Special Coverage

Auto Interiors Conference

Acura ZDX ($56,855)

Roominess abounds; kudos to Honda/Acura for interior styling risk-taking.

Audi Q5 ($45,225)

Beautiful matte-finish wood trim, but overall predictable.

BMW 550i Gran Turismo ($80,375)

Lovely materials, great flexibility; but power liftgate should be standard.

Buick LaCrosse ($36,190)

Can go head-to-head with Lexus, but Buick needs more style.

Buick Regal ($26,995)

Still too much down-market plastic, especially on instrument panel.

Cadillac SRX ($47,010)

Materials blended beautifully; Cadillac has achieved edgy elegance.

Chevrolet Camaro ($29,175)

Right mix of retro, modern styling; cool ambient lighting.

Chevrolet Equinox ($33,435)

Highly crafted details, ambient lighting make great first impression.

Dodge Caliber ($26,955)

Disappointing, and expensive to boot. Awful second-row ergonomics.

Ford Taurus SHO ($44,480)

Heated and cooled seats are nice, but fans are too loud.

Honda Accord Crosstour ($36,930)

Beautifully stitched leather and good use of wood accents.

Honda Insight ($23,810)

Suffers from overwhelming “greige” tone; backseats lack adult headroom.

Hyundai Genesis coupe ($32,925)

Not much pizzazz; too much like sedate sedan.

Hyundai Sonata ($28,215)

Likable enough, but where’s unique personality?

Hyundai Tucson ($28,090)

Exceptional layout; lovely tan leather makes for bold color scheme.

Infiniti M56 ($67,715)

Who else puts silver flecks together with ash-wood trim? Bravo!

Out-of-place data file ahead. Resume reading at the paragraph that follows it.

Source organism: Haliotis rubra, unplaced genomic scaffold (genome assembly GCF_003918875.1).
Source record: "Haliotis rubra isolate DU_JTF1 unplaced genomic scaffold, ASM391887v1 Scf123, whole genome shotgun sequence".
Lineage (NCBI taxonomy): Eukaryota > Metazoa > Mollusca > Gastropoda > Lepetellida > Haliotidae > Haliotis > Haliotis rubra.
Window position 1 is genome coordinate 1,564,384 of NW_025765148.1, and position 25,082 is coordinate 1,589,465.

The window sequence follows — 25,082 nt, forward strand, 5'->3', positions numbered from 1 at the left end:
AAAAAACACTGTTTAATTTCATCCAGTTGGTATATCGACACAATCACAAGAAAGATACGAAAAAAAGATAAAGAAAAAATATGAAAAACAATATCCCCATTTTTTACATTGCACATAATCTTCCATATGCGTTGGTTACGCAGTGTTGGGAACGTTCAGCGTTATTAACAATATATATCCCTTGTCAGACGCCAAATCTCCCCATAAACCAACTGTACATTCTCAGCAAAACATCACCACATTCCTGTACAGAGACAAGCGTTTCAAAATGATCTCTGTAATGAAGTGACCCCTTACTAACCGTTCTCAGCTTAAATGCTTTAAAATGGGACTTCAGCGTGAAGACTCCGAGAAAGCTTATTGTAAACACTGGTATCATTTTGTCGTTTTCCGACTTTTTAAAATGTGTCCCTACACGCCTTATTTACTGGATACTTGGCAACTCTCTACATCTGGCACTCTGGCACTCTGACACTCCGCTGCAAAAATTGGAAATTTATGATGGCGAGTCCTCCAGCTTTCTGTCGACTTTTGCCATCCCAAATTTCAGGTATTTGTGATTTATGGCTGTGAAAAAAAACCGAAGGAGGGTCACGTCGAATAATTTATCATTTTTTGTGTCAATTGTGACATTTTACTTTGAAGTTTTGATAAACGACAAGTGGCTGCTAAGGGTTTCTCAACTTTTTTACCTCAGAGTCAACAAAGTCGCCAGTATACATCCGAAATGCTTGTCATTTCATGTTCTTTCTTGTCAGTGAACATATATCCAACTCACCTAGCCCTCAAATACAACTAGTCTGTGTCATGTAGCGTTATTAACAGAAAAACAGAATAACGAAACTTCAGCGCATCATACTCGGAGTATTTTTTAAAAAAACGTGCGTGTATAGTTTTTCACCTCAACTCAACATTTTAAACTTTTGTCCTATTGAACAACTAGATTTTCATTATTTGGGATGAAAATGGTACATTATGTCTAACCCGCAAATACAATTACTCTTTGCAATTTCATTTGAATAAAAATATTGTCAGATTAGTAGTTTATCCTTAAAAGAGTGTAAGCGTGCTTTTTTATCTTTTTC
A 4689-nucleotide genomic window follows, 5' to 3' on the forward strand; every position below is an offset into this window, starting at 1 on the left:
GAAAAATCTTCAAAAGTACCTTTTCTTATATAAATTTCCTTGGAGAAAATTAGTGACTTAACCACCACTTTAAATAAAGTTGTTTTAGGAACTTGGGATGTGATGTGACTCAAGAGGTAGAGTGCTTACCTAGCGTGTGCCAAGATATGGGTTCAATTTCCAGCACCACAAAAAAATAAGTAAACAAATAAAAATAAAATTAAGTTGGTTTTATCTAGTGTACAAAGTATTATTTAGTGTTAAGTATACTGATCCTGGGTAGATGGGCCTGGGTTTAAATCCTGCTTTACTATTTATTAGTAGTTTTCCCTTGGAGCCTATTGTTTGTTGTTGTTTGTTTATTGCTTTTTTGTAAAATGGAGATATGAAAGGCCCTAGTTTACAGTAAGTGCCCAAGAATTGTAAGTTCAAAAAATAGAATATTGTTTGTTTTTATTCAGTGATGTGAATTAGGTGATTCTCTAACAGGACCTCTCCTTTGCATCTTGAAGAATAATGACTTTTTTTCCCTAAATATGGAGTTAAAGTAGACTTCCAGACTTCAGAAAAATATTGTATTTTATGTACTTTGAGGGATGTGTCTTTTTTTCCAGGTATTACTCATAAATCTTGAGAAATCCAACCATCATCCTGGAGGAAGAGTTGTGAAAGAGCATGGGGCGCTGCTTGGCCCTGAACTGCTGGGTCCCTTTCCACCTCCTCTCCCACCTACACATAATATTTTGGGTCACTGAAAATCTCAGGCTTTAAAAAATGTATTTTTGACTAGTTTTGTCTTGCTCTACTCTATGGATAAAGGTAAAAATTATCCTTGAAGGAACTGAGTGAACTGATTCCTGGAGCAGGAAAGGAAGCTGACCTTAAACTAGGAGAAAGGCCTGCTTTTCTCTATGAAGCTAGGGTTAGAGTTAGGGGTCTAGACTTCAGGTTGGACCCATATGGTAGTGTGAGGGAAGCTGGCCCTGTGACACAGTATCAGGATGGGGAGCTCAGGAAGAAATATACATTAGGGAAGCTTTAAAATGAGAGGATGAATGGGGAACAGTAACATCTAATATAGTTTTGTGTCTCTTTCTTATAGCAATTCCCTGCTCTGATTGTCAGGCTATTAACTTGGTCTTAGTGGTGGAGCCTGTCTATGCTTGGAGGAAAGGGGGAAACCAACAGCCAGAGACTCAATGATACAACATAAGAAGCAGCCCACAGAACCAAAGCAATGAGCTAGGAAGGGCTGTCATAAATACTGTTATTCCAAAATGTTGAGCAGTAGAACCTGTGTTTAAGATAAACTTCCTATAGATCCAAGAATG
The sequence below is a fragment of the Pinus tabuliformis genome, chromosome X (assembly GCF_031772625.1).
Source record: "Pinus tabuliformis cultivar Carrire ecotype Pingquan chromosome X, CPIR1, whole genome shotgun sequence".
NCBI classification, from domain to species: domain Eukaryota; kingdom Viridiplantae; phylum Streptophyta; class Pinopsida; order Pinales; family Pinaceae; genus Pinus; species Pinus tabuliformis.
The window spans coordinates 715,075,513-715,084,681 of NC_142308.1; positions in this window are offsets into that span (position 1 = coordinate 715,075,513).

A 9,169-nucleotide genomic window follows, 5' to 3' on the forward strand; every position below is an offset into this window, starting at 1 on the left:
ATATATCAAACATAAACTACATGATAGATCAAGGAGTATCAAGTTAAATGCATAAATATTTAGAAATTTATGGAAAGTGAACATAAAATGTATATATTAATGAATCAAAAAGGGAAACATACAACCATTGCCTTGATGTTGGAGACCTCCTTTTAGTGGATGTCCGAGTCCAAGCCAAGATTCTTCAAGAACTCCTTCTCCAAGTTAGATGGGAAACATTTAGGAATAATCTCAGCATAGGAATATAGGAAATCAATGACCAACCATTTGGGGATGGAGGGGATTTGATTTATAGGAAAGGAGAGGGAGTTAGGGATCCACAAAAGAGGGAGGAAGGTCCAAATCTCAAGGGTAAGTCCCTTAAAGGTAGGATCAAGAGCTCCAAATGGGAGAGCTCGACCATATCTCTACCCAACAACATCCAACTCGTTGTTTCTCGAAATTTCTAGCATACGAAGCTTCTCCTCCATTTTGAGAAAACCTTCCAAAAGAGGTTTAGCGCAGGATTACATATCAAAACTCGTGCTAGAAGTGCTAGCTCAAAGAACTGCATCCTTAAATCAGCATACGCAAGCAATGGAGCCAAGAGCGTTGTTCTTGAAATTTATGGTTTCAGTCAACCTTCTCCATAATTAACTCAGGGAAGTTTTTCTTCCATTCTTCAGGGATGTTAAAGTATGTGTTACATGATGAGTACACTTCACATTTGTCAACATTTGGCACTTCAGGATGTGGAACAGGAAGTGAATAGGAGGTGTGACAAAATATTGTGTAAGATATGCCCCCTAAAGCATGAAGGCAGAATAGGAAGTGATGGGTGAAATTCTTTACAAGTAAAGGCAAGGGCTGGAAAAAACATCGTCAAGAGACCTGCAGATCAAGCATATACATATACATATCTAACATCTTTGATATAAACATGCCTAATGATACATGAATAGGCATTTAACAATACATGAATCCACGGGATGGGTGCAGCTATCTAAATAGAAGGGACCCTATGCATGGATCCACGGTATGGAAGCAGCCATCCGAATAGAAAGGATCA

Jeep Patriot ($30,510)

Chrome on dash seems out of place; too much black.

Kia Forte ($19,290)

Excellent execution for inexpensive car; youthful, sporty, fun.

Kia Sorento ($30,290)

Two-tone leather, panoramic roof, flat load floor are nice features.

Land Rover LR4 ($58,415)

Gorgeous wood, aluminum trim; third row actually useful.

Lexus GX ($65,754)

Elegant but rugged styling; third-row accessibility poor.

Lexus HS 250h ($46,547)

Feels less like a hybrid, more like luxury car.

Lexus IS 250C ($48,200)

Fine droptop execution, but power sliding seat slows second-row access.

Lincoln MKT ($55,085)

Unique gold-ish metallic trim; third row ridiculous.

Mazda3 ($25,535)

Back seat cramped, disappointing; lacks fifth head restraint.

Mazda CX-9 ($39,265)

Wood trim obviously fake; old-school navigation system.

Mazdaspeed3 ($25,840)

Shimmering red fabric very distinctive; no USB jack?

Mercedes E350 coupe ($58,295)

Great attention to detail; beautiful high-resolution nav-traffic system.

Nissan Altima hybrid ($34,810)

A step up from bare-bones hybrids; Lacks fifth head restraint.

Nissan Maxima ($38,660)

Rough door-trim edges; shows excessive wear after 3,900 miles.

Nissan Z roadster ($44,355)

Cabin loud from road and wind noise; Bluetooth connection balky.

Porsche Panamera ($153,640)

Enough technology and decadent luxury to satisfy Russian billionaire.

Ram Heavy Duty pickup ($39,955)

Fold-up second-row seats first-rate; plastics well done.

Subaru Outback ($28,295)

Good storage, driver feedback; excellent fit-and-finish.

Suzuki Kizashi ($27,484)

Definitely takes Suzuki upmarket; stylish brushed aluminum IP trim.

Toyota 4Runner ($36,634)

Too much plastic, but retracting cargo package tray a bonus.

Toyota Prius ($25,750)

Instrumentation brands vehicle nicely, but needs more soft surfaces.

Toyota Sienna ($42,211)

Hard-plastic IP feels like sandpaper; all seating positions comfortable.

Volkswagen Golf ($21,364)

Child seat access superb; kudos for five head restraints.

Volvo XC60 ($44,240)

Oak center stack is visually stunning, bargain priced at $295.